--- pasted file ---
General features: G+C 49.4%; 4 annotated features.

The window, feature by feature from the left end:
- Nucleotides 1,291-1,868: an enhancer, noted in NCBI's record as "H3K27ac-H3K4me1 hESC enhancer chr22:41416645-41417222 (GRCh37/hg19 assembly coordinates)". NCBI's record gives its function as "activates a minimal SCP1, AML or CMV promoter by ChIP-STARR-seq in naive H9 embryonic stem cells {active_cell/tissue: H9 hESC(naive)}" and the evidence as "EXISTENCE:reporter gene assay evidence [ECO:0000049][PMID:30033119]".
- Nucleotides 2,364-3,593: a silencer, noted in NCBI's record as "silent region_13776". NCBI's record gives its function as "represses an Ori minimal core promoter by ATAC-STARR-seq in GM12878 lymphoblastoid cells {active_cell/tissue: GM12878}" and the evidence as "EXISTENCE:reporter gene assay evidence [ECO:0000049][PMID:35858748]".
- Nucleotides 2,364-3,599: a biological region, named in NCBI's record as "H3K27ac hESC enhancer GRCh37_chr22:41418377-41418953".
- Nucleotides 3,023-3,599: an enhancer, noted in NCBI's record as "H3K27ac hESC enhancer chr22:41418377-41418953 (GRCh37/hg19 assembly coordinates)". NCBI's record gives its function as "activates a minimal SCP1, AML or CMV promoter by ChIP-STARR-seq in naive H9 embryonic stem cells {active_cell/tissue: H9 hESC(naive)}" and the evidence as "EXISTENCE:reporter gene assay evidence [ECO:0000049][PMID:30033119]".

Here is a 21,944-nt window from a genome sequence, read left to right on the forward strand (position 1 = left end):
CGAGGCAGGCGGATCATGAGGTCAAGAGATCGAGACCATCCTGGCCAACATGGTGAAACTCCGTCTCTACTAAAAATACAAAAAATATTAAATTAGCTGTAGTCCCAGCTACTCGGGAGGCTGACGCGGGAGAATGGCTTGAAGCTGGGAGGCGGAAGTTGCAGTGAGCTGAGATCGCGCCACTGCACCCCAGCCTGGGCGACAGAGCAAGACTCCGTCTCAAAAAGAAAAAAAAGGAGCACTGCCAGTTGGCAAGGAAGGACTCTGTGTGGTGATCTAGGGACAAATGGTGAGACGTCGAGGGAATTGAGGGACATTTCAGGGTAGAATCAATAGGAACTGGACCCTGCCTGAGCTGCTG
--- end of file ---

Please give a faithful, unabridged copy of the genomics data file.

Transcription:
General features: G+C 49.4%; 4 annotated features.

The window, feature by feature from the left end:
- Nucleotides 1,291-1,868: an enhancer, noted in NCBI's record as "H3K27ac-H3K4me1 hESC enhancer chr22:41416645-41417222 (GRCh37/hg19 assembly coordinates)". NCBI's record gives its function as "activates a minimal SCP1, AML or CMV promoter by ChIP-STARR-seq in naive H9 embryonic stem cells {active_cell/tissue: H9 hESC(naive)}" and the evidence as "EXISTENCE:reporter gene assay evidence [ECO:0000049][PMID:30033119]".
- Nucleotides 2,364-3,593: a silencer, noted in NCBI's record as "silent region_13776". NCBI's record gives its function as "represses an Ori minimal core promoter by ATAC-STARR-seq in GM12878 lymphoblastoid cells {active_cell/tissue: GM12878}" and the evidence as "EXISTENCE:reporter gene assay evidence [ECO:0000049][PMID:35858748]".
- Nucleotides 2,364-3,599: a biological region, named in NCBI's record as "H3K27ac hESC enhancer GRCh37_chr22:41418377-41418953".
- Nucleotides 3,023-3,599: an enhancer, noted in NCBI's record as "H3K27ac hESC enhancer chr22:41418377-41418953 (GRCh37/hg19 assembly coordinates)". NCBI's record gives its function as "activates a minimal SCP1, AML or CMV promoter by ChIP-STARR-seq in naive H9 embryonic stem cells {active_cell/tissue: H9 hESC(naive)}" and the evidence as "EXISTENCE:reporter gene assay evidence [ECO:0000049][PMID:30033119]".

Here is a 21,944-nt window from a genome sequence, read left to right on the forward strand (position 1 = left end):
CGAGGCAGGCGGATCATGAGGTCAAGAGATCGAGACCATCCTGGCCAACATGGTGAAACTCCGTCTCTACTAAAAATACAAAAAATATTAAATTAGCTGTAGTCCCAGCTACTCGGGAGGCTGACGCGGGAGAATGGCTTGAAGCTGGGAGGCGGAAGTTGCAGTGAGCTGAGATCGCGCCACTGCACCCCAGCCTGGGCGACAGAGCAAGACTCCGTCTCAAAAAGAAAAAAAAGGAGCACTGCCAGTTGGCAAGGAAGGACTCTGTGTGGTGATCTAGGGACAAATGGTGAGACGTCGAGGGAATTGAGGGACATTTCAGGGTAGAATCAATAGGAACTGGACCCTGCCTGAGCTGCTG